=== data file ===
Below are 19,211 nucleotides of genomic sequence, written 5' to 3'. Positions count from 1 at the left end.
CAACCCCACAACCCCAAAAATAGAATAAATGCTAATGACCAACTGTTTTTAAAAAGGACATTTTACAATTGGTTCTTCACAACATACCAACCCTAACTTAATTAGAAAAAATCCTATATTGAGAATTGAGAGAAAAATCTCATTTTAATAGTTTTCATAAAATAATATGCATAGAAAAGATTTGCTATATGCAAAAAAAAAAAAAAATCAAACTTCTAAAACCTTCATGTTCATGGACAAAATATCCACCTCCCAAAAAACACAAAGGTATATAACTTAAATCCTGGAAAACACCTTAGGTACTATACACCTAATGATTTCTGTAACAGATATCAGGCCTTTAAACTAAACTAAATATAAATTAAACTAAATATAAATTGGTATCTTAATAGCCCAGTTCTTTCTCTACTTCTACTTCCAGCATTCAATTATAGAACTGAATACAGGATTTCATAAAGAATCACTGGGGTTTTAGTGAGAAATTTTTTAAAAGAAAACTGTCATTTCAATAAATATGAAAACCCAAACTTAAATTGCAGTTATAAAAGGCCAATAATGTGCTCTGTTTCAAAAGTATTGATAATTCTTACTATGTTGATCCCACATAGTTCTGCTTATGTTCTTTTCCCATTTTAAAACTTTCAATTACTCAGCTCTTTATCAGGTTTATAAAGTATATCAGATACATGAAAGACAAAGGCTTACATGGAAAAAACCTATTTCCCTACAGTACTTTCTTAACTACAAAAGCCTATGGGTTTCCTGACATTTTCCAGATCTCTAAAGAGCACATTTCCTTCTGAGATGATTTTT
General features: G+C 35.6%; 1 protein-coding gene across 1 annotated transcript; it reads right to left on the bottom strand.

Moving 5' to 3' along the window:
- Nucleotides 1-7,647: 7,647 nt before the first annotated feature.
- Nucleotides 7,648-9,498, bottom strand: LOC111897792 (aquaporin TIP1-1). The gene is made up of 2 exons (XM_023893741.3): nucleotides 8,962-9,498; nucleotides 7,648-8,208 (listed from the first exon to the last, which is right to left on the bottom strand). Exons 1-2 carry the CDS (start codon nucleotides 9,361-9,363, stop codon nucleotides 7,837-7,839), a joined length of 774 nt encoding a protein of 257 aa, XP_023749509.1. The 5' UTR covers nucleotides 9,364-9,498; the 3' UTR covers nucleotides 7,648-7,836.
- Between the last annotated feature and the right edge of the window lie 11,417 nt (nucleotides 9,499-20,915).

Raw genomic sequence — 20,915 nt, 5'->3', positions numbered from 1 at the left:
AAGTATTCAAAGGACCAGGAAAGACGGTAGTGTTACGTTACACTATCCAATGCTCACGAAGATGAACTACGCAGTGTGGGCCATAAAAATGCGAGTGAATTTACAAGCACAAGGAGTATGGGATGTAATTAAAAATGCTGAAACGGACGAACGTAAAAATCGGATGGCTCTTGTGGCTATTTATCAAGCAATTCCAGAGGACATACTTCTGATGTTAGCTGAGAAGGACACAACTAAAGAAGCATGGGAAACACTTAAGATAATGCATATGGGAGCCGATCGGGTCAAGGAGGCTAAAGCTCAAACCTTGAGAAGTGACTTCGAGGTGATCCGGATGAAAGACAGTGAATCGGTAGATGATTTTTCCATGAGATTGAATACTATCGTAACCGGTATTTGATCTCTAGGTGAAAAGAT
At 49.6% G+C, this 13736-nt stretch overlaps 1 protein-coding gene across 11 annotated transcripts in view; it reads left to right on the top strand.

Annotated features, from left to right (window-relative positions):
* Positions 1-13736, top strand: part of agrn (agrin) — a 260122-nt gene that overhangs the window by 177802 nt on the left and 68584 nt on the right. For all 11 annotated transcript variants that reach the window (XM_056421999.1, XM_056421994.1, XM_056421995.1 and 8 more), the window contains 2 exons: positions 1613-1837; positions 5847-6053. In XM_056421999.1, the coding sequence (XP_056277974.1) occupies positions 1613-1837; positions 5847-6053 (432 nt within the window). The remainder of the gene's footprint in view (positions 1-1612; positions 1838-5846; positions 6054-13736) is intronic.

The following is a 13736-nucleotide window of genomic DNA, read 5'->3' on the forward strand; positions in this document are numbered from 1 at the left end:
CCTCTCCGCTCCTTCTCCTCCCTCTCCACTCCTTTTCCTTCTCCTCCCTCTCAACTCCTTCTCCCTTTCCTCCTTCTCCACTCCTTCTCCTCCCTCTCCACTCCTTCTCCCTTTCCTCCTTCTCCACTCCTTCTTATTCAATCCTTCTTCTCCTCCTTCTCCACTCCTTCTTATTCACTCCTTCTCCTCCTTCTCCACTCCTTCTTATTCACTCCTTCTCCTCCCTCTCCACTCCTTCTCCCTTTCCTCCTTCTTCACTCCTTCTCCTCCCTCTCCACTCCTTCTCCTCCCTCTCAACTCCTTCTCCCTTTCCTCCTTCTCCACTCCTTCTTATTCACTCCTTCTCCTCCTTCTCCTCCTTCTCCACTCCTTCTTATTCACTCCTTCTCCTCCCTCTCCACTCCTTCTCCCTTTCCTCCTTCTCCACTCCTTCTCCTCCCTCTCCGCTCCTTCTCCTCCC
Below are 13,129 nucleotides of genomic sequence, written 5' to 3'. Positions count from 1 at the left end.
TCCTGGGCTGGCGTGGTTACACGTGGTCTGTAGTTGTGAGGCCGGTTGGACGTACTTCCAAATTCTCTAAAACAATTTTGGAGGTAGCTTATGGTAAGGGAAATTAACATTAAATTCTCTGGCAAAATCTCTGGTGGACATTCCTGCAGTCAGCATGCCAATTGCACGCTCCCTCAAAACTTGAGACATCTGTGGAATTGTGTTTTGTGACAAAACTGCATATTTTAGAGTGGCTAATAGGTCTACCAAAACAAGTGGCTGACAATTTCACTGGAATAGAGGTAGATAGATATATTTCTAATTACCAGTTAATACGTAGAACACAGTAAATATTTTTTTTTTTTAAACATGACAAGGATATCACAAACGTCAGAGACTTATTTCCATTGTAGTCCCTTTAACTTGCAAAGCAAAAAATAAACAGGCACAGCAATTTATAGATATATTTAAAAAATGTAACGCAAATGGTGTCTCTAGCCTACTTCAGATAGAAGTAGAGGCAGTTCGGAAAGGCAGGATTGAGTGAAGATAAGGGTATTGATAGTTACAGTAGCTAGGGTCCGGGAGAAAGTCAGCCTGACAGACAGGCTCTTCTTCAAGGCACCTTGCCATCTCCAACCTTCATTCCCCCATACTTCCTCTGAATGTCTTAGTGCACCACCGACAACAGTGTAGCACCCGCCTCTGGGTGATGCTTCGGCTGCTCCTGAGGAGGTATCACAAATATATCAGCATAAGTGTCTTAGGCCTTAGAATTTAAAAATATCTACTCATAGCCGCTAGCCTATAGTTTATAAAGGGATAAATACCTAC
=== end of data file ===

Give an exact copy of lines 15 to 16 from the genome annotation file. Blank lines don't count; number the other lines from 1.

Below are 13,129 nucleotides of genomic sequence, written 5' to 3'. Positions count from 1 at the left end.
TCCTGGGCTGGCGTGGTTACACGTGGTCTGTAGTTGTGAGGCCGGTTGGACGTACTTCCAAATTCTCTAAAACAATTTTGGAGGTAGCTTATGGTAAGGGAAATTAACATTAAATTCTCTGGCAAAATCTCTGGTGGACATTCCTGCAGTCAGCATGCCAATTGCACGCTCCCTCAAAACTTGAGACATCTGTGGAATTGTGTTTTGTGACAAAACTGCATATTTTAGAGTGGCTAATAGGTCTACCAAAACAAGTGGCTGACAATTTCACTGGAATAGAGGTAGATAGATATATTTCTAATTACCAGTTAATACGTAGAACACAGTAAATATTTTTTTTTTTTAAACATGACAAGGATATCACAAACGTCAGAGACTTATTTCCATTGTAGTCCCTTTAACTTGCAAAGCAAAAAATAAACAGGCACAGCAATTTATAGATATATTTAAAAAATGTAACGCAAATGGTGTCTCTAGCCTACTTCAGATAGAAGTAGAGGCAGTTCGGAAAGGCAGGATTGAGTGAAGATAAGGGTATTGATAGTTACAGTAGCTAGGGTCCGGGAGAAAGTCAGCCTGACAGACAGGCTCTTCTTCAAGGCACCTTGCCATCTCCAACCTTCATTCCCCCATACTTCCTCTGAATGTCTTAGTGCACCACCGACAACAGTGTAGCACCCGCCTCTGGGTGATGCTTCGGCTGCTCCTGAGGAGGTATCACAAATATATCAGCATAAGTGTCTTAGGCCTTAGAATTTAAAAATATCTACTCATAGCCGCTAGCCTATAGTTTATAAAGGGATAAATACCTAC